Earlier this year, the city spread word through television ads, door flyers and on social media. Residents who hear about the program contact a call center, where they answer questions about their health and which vaccine they prefer. People still are surprised to learn that the vaccine is free to receive, Adegbite said — a common piece of misinformation that keeps some from getting vaccinated. People often don’t ask their health care provider for advice, she said, turning instead to friends and social media.
Overall, six out of 10 people in D.C. are fully vaccinated, while seven out of 10 have received at least one shot. Most of them received shots at one of the more than 100 vaccination sites scattered throughout the city. But the program has connected about 1,500 residents with life-saving vaccines, including dozens with booster doses, said Patrick Ashley, senior deputy director for Health Emergency Preparedness and Response Administration at the department. And it has worked so smoothly (so far), that the same model will be applied this winter to get more Washingtonians vaccinated against influenza.
“We’ll do anything it takes to get people vaccinated,” Ashley said.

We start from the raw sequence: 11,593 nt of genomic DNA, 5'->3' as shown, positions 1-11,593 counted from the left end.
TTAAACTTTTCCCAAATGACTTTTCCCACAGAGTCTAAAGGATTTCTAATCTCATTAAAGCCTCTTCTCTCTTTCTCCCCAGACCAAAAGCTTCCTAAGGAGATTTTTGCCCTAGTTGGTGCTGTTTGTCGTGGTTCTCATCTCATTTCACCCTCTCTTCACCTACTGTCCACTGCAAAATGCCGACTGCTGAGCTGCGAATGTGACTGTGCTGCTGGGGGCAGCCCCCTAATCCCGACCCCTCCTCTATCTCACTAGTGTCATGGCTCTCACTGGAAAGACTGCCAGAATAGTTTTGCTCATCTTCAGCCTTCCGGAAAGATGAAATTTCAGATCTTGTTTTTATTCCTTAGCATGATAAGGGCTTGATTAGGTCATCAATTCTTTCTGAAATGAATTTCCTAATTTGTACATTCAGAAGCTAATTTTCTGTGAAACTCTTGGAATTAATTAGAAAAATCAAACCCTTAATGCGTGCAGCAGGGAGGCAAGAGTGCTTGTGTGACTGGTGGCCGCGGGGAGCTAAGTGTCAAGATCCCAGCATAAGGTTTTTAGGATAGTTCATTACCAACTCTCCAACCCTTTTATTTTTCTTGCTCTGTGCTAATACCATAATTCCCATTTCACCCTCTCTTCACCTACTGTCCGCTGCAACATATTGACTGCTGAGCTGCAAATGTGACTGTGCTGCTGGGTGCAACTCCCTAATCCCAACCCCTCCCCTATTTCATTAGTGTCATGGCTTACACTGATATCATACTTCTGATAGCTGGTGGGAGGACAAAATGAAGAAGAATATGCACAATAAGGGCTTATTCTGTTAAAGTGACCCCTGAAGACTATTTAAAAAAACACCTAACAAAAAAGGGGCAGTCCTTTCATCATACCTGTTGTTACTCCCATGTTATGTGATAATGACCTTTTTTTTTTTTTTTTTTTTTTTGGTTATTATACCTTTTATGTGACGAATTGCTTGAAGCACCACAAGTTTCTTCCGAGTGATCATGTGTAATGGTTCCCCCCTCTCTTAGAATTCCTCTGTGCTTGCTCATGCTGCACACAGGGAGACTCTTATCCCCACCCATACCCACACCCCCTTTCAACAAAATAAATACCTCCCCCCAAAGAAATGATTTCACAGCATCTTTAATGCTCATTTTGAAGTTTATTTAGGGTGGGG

Peggy Templeman and Lillian Bazemore, her full-time home health aide, each got their COVID-19 boosters during a visit from Adegbite to Templeman’s home in D.C. Brentwood neighborhood. Her doctor recommended she utilize the program because leaving her house was simply too difficult for Templeman, 90, a retired social work clinician who needs Bazemore’s help and an electric stairlift to get downstairs. Getting booster doses at home stripped away the risk while enhancing their protection against the virus.
For generations, factors often beyond a person’s control — race, income, transportation, proximity to care and job protections — dictated their ability to access health care. Together, these systemic barriers pose challenges for people who already “have so many other things going on in their lives and the vaccine is just not top of mind,” said Dr. Leana Wen, former public health commissioner for Baltimore.
But the home visit program has seen a recent surge in requests following federal vaccine mandates and more workplaces requiring employees to get vaccinated to work in-person, said Ashley Hennigan, Adegbite’s manager.